VIRTUALLY NEW SCHOOL: I had the privilege tonight of meeting Andrew Sullivan, my favorite pundit and the man who both revolutionized blogging and is the most prominent figure in the insurgent conservative faction of the gay community. I admire Sullivan for several reasons: he writes eloquently on numerous subjects, from the War on Terror to the Middle East to domestic politics to sexual issues to pop culture, and given his unique background (gay, HIV-positive, Catholic, British, and moderately conservative), he’s certainly not beholden to any orthodoxies. And as a straight, HIV-negative, Jewish, American who’s moderately liberal, I agree with almost everything he says.
Tonight I attended a panel at the New School called “The Great Gay Political Debate,” which featured Sullivan, Richard Goldstein (the Village Voice writer, Javert to Sullivan’s Valjean), conservative lesbian Norah Vincent and leftist political activist Carmen Vazquez. The panel was ostensibly about the clash between traditionally leftist gay people (like Goldstein and Vazquez) and their more conservative counterparts (Sullivan and Vincent), who represent the rising amount of right-leaners in the community (indeed, 25% of gays voted for Bush in 2000). But as several attendees pointed out, it was more a battle between leftist radicals and more traditional liberals- indeed, Sullivan and Vincent take all sorts of positions (anti-discrimination, pro-sexual freedom, abolition of sodomy laws, support for gay marriage, opposition to the Christian Right) that used to be considered liberal when discussing the question of gay rights. Sullivan is not a gay conservative in the way that, say, Clarence Thomas is a black conservative: he’s merely a liberal on gay issues and a conservative on most other things- at one point he said that the goal of the gay rights movement should be to make itself irrelevent- something Thurgood Marshall once said about the civil rights movement. And as he articulated in his supurb book “Virtually Normal,” Sullivan believes all of the traditional approaches to homosexuality in public life (the liberal, conservative, liberationist, and abolitionist) are wrong in their own ways, and that a new consensus must now be etched out from all four.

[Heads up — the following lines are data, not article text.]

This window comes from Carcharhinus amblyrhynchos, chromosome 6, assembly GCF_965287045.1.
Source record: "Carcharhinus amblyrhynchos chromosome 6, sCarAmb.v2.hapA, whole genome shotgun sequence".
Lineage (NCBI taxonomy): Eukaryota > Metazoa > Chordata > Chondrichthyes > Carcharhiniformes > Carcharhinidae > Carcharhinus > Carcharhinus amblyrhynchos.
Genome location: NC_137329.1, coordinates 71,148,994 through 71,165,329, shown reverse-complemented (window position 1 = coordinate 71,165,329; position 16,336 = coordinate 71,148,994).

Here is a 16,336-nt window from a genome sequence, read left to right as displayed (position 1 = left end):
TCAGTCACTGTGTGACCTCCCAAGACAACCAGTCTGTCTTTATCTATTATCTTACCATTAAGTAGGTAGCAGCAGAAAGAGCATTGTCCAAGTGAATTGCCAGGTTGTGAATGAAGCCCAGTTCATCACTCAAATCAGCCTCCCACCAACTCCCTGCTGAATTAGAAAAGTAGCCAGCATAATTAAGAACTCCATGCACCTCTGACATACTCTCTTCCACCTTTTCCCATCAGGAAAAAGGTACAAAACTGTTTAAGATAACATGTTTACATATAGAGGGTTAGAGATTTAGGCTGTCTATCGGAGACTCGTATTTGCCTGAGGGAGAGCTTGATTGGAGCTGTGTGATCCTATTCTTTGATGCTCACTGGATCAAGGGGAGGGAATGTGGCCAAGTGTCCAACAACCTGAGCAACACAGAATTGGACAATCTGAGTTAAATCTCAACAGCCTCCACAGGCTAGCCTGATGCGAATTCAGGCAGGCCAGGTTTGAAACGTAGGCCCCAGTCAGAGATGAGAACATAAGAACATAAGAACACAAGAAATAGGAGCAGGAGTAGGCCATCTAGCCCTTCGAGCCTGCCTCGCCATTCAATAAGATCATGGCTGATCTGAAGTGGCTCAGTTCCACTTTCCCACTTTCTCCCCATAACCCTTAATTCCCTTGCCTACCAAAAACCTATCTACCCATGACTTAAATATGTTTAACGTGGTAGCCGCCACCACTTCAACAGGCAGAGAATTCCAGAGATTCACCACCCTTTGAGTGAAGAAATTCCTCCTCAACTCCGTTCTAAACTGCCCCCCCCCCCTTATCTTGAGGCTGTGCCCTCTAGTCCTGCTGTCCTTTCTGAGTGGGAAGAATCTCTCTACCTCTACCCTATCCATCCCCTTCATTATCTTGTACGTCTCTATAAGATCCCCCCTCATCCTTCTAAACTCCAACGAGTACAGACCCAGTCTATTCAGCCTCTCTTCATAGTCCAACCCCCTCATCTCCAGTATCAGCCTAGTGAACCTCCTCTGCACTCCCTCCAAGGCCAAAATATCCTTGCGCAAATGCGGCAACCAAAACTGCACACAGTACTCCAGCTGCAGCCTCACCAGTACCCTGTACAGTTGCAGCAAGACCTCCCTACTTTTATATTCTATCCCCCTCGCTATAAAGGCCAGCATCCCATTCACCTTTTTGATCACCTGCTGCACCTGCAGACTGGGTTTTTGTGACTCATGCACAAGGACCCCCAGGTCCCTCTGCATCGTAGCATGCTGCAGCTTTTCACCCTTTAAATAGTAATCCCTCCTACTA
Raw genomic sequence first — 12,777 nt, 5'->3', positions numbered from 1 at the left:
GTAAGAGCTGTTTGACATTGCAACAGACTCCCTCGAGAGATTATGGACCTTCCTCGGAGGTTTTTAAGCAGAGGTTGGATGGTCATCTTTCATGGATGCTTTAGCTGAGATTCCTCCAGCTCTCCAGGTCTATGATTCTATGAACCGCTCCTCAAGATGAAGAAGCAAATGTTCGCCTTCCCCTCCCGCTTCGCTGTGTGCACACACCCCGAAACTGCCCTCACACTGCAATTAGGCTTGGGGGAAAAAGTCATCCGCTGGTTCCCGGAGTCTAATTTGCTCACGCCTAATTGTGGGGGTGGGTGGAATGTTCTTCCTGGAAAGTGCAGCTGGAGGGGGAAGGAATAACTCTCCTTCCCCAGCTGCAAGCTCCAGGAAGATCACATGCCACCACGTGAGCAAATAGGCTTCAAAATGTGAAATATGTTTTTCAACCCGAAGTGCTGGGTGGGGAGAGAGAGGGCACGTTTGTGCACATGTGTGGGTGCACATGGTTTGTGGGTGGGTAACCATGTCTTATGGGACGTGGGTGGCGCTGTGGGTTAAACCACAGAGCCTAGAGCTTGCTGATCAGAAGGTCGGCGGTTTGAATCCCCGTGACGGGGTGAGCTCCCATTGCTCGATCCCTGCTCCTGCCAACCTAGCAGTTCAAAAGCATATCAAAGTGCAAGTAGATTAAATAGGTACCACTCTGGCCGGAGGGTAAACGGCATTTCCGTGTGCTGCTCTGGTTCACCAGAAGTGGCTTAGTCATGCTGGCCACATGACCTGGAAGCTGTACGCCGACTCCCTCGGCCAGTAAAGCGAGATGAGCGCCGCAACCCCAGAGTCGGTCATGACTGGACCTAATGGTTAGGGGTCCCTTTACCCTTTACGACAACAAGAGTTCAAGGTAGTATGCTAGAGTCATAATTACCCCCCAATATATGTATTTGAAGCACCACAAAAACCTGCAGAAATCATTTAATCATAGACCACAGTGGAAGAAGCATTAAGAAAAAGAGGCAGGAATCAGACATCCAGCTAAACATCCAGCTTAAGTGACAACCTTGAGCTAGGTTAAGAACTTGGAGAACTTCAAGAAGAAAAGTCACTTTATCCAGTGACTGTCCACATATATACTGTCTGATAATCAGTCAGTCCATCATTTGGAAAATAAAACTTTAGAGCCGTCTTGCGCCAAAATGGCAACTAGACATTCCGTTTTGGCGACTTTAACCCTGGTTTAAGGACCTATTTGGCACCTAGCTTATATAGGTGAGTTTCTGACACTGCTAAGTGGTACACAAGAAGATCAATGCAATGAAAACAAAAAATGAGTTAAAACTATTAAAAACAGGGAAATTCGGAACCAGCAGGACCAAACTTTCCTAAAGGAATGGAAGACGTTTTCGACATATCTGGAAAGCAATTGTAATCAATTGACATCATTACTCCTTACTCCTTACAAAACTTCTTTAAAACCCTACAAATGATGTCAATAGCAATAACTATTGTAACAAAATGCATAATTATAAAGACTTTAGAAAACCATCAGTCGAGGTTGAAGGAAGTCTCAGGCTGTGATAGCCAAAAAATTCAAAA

The highlights of the evening were several contentious exchanges between arch-enemies Sullivan and Goldstein, who appeared at many points like they were about to come to blows Bonds-Kent style. Goldstein has been on a seemingly obsessive quest to undermine Sullivan for years (especially since Sullivan became a prominent figure through his blog), writing about him constantly in the Voice and The Nation, and now Goldstein has written an anti-“gayocon” book called “The Attack Queers.” Goldstein was also instrumental in the effort last year to smear Sullivan by making public personal ads he had placed on sex sites. Sullivan rightly used much of the time on the panel to refute Goldstein’s numerous accusations, most of which included significant distortions of Sullivan’s quotes and viewpoints. Goldstein, an incredibly dishonest and shoddy journalist, even stooped to comparing his disclosure of Sullivan’s private sex life to “outing Roy Cohn,” to which Andrew replied “I’m not Roy Cohn,” in the evening’s most passionate exchange.
I give the audience credit- they seemed fairly pro-Goldstein/Vazquez to start off, but once they realized that Sullivan wasn’t the devil he was made out to be but rather shared most of their views, a substantial amount of them took his side. The event will be airing on C-SPAN at some point in the near future; look for the back of my head in the third row.

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